The seats are all blue and modern plastic comfortable. Views are all good. The sound system is good - clear and precise without being overpowering. The arena announcer is relatively faceless - not old-fashioned but not annoying either. Washrooms are clean. The scoreclock is new and functional but without a video board. There is a second level of the building with private boxes that run in a "U" shape around the top of the building. On the fourth side is what looks like a standing-room section, although it apparently is never used. One guy I talked to said that the only time he's ever seen it used was for the overflow of press when Guelph hosted the 2002 Memorial Cup. The Storm's deranged mascot Spyke sometimes dances up in that area as well at one point during every third period. He always seems annoyed when the puck drops again and attention turns away from his capering. Spyke is the strangest mascot in the OHL - he has frightful hair shooting out the back of him and glowing red eyes. I'm honestly surprised that he doesn't frighten children.

I've never really had issues with Guelph fans - the atmosphere in the building is decently-loud but also pretty pleasant, and there are usually a fair number of families in the seats. Guelph fans have a reputation for complaining when it comes to the performance of the referees. Some of it is deserved, but I haven't observed too much that's over the top in the Sleeman Centre.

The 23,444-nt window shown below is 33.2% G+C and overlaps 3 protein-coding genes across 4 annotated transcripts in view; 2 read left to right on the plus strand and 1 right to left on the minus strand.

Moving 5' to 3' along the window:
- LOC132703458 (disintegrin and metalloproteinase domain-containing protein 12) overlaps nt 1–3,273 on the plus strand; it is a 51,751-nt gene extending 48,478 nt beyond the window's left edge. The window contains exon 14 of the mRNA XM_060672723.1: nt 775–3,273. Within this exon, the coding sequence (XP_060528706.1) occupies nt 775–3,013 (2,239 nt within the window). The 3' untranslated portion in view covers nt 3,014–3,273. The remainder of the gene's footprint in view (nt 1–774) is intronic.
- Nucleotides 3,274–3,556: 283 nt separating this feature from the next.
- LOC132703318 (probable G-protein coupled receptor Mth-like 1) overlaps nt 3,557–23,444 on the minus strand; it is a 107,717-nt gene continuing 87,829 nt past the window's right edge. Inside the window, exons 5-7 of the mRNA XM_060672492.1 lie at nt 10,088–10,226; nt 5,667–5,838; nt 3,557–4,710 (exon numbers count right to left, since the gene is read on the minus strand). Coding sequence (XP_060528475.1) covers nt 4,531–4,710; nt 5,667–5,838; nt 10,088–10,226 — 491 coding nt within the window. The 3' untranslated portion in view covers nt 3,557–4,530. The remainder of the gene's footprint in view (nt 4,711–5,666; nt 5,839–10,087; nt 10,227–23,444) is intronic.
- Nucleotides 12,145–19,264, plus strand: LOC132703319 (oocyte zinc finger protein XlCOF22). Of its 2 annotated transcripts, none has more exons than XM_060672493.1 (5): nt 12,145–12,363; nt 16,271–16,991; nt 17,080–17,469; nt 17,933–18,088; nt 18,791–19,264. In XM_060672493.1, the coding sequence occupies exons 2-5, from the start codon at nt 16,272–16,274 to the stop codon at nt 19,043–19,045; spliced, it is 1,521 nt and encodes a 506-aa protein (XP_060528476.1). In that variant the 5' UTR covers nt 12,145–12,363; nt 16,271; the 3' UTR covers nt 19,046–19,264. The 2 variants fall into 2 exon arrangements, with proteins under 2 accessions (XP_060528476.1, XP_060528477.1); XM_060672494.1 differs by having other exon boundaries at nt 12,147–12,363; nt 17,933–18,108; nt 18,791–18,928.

The Sleeman Centre, all in all, is one of the league's best new buildings. It's located right downtown where all good arenas belong, instead of beside a highway. It's a good place to see a game and the little touches, like an open concourse, make all the difference in differentiating the rink from its new-building peers. The only major problem I have with the Sleeman Centre is the gaudy paint-job on the outside - it's by far the OHL's tackiest building from the outside, and an eyesore in the heart of a picturesque town.
Future Developments
The Sleeman Centre has a new HD scoreboard for 2010-11.
What Is It Like For Away Fans?
Guelph fans are generally polite and reserved. The first game I went to in Guelph, the fans were quiet and kept to themselves. The second game was a playoff game and was a heated affair. The atmosphere was a lot better the second time, but there still was not a lot of fan intimidation at the players or the opposing fans. In fact, the third game I saw there was a Knights victory, and about 50 Knights fans serenaded the exiting Guelphites with chants of "Go Knights Go!" as they left into the mall. The Guelph fans did remarkably little in the face of such taunting, and they definitely will not give most visitors a hard time at all.

Storm fans are also notoriously the league's most complaining when it comes to referees. Go to any game in Guelph and you'll hear people shouting at the referee's missed calls. It must be hard to work games in Guelph because it seems like there's no pleasing some of the Storm support. Maybe it's something in the water... although the fans' ire is always at the striped one on the ice, and not at opposing fans.

Sports Nut Says: